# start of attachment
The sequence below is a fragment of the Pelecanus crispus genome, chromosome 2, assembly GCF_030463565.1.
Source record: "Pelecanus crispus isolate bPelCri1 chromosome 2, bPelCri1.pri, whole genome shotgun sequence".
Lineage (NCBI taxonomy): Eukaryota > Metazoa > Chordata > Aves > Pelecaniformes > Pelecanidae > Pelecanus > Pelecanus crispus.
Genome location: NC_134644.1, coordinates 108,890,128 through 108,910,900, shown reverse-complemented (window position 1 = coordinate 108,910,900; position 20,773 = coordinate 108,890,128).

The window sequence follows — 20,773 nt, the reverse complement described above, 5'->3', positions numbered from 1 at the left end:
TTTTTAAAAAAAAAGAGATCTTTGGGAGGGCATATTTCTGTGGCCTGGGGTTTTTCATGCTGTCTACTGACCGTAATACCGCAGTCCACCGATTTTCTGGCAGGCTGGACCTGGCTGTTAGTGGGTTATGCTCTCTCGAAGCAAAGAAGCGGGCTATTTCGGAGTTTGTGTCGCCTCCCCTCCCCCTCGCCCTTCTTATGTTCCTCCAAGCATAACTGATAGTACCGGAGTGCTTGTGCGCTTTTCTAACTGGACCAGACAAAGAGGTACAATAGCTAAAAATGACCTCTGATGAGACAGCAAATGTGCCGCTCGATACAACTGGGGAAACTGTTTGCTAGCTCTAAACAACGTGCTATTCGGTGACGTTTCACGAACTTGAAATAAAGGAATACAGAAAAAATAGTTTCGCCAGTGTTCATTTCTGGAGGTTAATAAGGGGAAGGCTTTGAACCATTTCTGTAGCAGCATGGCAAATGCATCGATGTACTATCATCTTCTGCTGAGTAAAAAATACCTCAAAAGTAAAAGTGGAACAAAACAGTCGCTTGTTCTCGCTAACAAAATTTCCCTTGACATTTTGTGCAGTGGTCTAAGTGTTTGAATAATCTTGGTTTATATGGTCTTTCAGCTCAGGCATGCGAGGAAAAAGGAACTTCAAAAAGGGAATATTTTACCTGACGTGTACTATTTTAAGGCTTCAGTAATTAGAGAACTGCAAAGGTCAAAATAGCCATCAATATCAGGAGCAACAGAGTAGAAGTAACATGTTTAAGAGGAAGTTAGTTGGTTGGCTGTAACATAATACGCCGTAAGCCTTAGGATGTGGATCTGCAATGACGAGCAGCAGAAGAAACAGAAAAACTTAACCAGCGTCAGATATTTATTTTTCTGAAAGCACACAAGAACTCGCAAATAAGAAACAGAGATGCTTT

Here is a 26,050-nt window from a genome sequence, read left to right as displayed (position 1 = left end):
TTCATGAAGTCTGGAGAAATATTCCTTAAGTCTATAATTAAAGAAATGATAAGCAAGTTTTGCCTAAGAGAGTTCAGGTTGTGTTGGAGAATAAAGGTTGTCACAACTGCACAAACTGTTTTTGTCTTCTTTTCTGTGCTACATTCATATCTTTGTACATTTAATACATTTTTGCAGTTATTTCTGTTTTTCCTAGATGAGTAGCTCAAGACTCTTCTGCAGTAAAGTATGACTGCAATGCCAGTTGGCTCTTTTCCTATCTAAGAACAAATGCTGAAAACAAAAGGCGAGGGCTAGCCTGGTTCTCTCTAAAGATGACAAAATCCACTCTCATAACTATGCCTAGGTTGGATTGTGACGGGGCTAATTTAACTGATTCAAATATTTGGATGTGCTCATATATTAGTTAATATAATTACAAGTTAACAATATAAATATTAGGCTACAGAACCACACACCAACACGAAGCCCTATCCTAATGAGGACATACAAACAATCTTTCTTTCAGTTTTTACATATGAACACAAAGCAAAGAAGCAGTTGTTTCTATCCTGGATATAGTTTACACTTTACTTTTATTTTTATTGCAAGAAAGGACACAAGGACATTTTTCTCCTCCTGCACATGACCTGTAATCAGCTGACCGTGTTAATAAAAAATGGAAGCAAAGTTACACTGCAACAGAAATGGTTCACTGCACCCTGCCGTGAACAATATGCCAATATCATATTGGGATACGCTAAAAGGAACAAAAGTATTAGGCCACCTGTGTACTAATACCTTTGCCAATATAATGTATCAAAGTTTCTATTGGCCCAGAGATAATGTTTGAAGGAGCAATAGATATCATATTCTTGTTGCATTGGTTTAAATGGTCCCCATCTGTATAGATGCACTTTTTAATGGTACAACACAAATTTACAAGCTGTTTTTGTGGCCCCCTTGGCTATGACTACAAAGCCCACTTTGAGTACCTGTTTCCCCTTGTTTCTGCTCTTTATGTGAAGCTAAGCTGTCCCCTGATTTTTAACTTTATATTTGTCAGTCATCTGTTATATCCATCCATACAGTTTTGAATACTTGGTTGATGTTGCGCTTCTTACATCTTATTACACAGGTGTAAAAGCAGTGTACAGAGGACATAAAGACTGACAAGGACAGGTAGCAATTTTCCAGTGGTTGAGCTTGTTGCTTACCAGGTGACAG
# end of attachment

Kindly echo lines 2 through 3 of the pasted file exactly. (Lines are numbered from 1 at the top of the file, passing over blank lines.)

Source record: "Pelecanus crispus isolate bPelCri1 chromosome 2, bPelCri1.pri, whole genome shotgun sequence".
Lineage (NCBI taxonomy): Eukaryota > Metazoa > Chordata > Aves > Pelecaniformes > Pelecanidae > Pelecanus > Pelecanus crispus.